Saturday, May 4, 2013

Lorinda Anna Blair Etheridge Hooks, born May 3, 1839

Lorinda Anna Blair was born May 3, 1839 in Detroit, Michigan, the only child of her parents.  Her mother died when Anna was young, and she moved with her father  to Milwaukee, Wisconsin.

Anna married her first husband, David Kellogg, when she was a teenager; nothing is known about him.  She married her second husband, James Etheridge in 1860.  Some accounts say that he enlisted in the army and was killed; others that the marriage was not a success, and that she had left him before the war began. 

Anna worked briefly in a hospital with a poor reputation for patient care, which she attempted to improve.

She was 22 years old when the Civil War began.

Detroit, Michigan
When the Civil War began, Etheridge, who was living in Detroit, joined the 2nd Michigan Volunteer Regiment as a vivandiere and nurse.  Many of the vivandieres would serve in purely ceremonial roles, outfitted in feminine versions of the uniforms of their regiments 
(bloomers, which featured a dress over full trousers). Etheridge served as a laundress and was known as "Gentle Annie" and later "Michigan Annie." She was also known as “Ethridge,” and “Lorinda Blair.”

2nd Michigan Volunteer Regiment
After a period of training the 2nd Michigan shipped out for Washington, D.C. to join the Potomac Army. When the 2nd Michigan first saw action at Blackburn's Ford, Etheridge was reported to have nursed the wounded and to have brought water to the dying. She served with the Regiment throughout its battles, including both battles at Bull Run. 

Etheridge served as an army nurse on hospital transports during the winter of 1861-1862, working under under Amy M. Bradley.

Amy M. Bradley
It was at the Second Battle of Bull Run that she came to the attention of General Philip Kearny.  She had almost been captured while attending to the wounded.  Kearny recommended she be given a horse.

Philip Kearny
After the Battle of Antietam, the 2nd Michigan was relocated to the Army of the West.  Etheridge transferred to the 3rd, and later 5th, Michigan Regiments in order to stay with the Army of the Potomac. 

At the Battle of Chancellorsville in spring of 1863, Etheridge was wounded in the hand when a Union officer attempted to hide behind her horse.  He was ultimately killed and her horse was also wounded. 

Battle of Chancerllorville
In July at the Battle of Gettysburg, General Clair A. Mulholland recalled observing Annie during the second day at Gettysburg during fighting around the peach orchard. “Amidst cannon shot that was throwing up loose dirt around the farm … a woman on horseback and in uniform galloped back from the line of battle, asked for some information, and quickly returned to the front again. She was a nurse of the Third Corps, Anna Etheridge and was directing the removal of the wounded. She was cool and self-possessed and did not seem to mind the fire.”

Etheridge was still with the Regiment in 1864 when it entered into the Wilderness and Spotsylvania campaigns in Virginia.  In 1864, General Grant issued an order that all women in the army have to get back, and Etheridge had to leave her Regiment. A petition was sent to the commander to have her stay, but she went to City Point, Virginia.  She continued her work of serving the soldiers from City Point.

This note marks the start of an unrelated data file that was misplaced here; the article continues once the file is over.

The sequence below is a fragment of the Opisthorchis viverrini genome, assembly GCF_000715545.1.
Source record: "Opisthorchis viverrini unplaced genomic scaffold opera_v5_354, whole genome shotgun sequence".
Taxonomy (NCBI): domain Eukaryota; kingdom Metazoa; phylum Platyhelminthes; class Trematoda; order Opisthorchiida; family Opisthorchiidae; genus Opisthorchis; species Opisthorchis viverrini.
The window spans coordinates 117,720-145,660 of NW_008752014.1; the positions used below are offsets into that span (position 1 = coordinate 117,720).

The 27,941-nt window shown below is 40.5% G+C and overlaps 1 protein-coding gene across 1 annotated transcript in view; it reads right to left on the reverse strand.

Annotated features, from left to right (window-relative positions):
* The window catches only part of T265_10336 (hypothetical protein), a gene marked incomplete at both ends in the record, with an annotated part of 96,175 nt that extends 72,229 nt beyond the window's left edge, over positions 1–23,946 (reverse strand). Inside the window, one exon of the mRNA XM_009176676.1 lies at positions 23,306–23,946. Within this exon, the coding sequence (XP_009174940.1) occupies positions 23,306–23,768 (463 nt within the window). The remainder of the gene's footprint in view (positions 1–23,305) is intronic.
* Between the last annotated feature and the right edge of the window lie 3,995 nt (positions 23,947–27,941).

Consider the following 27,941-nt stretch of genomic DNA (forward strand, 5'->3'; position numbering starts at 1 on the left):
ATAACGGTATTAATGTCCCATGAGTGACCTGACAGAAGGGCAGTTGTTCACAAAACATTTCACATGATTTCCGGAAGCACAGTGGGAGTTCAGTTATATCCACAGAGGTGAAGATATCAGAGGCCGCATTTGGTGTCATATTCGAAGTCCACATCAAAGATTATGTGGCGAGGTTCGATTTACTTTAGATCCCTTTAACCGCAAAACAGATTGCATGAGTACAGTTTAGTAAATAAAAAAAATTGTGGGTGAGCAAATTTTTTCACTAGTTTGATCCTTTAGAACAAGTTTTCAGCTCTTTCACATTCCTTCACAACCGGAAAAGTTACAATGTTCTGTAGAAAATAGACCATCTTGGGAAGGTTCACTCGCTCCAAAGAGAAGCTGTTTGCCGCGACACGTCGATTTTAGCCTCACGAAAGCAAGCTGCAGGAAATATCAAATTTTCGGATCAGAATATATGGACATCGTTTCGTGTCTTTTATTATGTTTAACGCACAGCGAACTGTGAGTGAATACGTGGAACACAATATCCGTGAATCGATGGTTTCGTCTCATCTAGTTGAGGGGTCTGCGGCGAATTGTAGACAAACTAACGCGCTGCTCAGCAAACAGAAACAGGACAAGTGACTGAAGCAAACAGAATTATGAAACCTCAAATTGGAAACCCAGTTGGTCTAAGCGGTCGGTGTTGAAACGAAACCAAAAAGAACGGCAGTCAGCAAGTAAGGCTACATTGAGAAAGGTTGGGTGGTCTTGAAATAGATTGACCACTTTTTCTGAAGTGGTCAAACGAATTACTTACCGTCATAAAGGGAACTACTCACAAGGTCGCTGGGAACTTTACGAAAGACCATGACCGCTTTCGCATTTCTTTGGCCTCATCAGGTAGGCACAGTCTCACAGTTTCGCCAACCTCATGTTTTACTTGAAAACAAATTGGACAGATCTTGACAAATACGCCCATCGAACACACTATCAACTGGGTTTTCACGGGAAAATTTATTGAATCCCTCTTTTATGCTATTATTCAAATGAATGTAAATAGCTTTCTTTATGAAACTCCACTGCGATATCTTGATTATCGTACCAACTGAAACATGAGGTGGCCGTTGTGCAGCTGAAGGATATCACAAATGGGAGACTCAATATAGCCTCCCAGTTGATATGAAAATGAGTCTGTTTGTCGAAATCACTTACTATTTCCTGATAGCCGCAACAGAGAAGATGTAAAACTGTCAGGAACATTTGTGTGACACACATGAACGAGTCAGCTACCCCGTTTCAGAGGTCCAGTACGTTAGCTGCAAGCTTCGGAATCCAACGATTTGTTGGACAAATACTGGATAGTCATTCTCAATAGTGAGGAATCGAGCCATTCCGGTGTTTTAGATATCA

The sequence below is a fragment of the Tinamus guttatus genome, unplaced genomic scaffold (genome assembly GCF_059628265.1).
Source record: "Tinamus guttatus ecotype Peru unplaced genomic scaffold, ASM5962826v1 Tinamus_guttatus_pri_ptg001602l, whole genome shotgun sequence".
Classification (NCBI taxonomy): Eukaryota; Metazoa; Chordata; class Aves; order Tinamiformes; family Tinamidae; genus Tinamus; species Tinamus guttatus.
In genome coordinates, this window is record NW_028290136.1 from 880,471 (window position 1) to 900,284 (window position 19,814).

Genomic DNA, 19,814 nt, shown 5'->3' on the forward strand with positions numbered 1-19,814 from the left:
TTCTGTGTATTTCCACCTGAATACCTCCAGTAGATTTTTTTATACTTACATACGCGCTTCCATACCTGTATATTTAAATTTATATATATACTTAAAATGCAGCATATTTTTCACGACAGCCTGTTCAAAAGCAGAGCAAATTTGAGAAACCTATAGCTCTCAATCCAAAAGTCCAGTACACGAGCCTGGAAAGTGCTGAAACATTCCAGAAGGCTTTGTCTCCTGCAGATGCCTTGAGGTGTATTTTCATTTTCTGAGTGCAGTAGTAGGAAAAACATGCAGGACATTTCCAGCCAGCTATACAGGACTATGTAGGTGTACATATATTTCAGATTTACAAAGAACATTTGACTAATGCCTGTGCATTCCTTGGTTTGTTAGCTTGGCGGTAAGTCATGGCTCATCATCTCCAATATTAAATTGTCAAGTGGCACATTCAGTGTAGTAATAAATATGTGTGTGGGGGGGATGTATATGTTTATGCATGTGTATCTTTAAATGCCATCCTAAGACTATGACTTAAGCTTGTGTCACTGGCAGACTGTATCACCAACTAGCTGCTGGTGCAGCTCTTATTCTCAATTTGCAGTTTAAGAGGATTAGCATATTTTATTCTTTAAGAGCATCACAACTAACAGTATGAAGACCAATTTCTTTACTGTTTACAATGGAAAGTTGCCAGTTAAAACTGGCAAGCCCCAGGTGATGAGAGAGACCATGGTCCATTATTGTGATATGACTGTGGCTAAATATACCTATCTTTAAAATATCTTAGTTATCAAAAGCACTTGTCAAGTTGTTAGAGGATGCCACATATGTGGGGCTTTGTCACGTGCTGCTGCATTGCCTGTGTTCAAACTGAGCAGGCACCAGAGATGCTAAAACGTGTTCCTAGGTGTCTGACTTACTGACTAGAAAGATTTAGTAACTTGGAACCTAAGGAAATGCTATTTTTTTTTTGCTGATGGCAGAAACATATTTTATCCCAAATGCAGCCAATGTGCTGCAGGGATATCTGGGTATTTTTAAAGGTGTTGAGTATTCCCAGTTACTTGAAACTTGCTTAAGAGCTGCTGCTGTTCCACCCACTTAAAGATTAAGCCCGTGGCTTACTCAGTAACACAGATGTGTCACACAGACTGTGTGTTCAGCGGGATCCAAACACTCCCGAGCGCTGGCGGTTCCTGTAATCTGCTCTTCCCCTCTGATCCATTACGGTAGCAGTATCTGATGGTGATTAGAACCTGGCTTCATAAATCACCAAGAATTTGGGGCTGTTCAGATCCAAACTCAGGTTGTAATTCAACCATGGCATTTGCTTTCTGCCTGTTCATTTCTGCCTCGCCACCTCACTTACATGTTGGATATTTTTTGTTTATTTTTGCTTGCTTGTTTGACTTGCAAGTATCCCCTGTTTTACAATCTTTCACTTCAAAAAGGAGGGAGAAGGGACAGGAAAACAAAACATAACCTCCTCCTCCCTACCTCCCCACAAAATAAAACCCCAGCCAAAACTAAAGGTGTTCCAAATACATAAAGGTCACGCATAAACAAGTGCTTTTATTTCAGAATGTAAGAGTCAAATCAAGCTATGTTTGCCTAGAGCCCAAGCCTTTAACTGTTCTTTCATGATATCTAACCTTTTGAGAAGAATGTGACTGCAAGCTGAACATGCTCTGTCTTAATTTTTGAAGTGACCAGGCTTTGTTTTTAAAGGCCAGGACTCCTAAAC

The Detroit Free Press of June 9, 1864, reported the observations of Mrs. Jessie Hinsdill who served as a nurse during the war, apparently with the 2nd Michigan. Mrs. Hinsdill “speaks in glowing terms of her co-laborer, Miss Anna Etheridge, of this state, who has already become famous in the discharge of her angelic duties as hospital nurse. Her name will be cherished and remembered by many a suffering soldier to the latest hour of their lives.” 

Civil War Illustration of Etheridge
”When camped near Jeffersonville, Indiana July 5, 1865, just before our return home. I was presented with an official copy of the battles which we had participated in, nearly every one of which I had been with my command giving my services as a nurse.”
~ Annie  Etheridge
The document lists her as participating in 32 battles.

Etheridge returned to Detroit with her Regiment at the war's end until mustered out in July 1865.

For her courage under fire, Etheridge was one of only two women awarded the Kearny Cross, named in honor of Gen. Kearney. During that era there were few officially recognized decorations, other than the Medal of Honor, first awarded on March 25, 1863. However, on March 13, 1863 Brig. Gen. David B. Birney, Kearny's replacement, issued an order to the effect that a "Cross of Valor to be known as the 'Kearney Cross', would be bestowed upon such non-commissioned officers and privates who most distinguished themselves in battle."

Kearney Cross
After the war she married on March 1, 1870, for a third and last time to Charles E. Hooks, a corporal with the 7th Connecticut Infantry in the war. She worked for a while as a clerk in the United States Treasury Department. Eventually she received a monthly pension of $25 for her unpaid military service. 

She died on January 23, 1913 at Georgetown Hospital, Washington, D.C., at the age of 73.

 She was buried with veteran's honors in Arlington National Cemetery, next to her husband. 

Hooks Grave in Arlington Cemetery

1 comment:

  1. For the latest on Annie: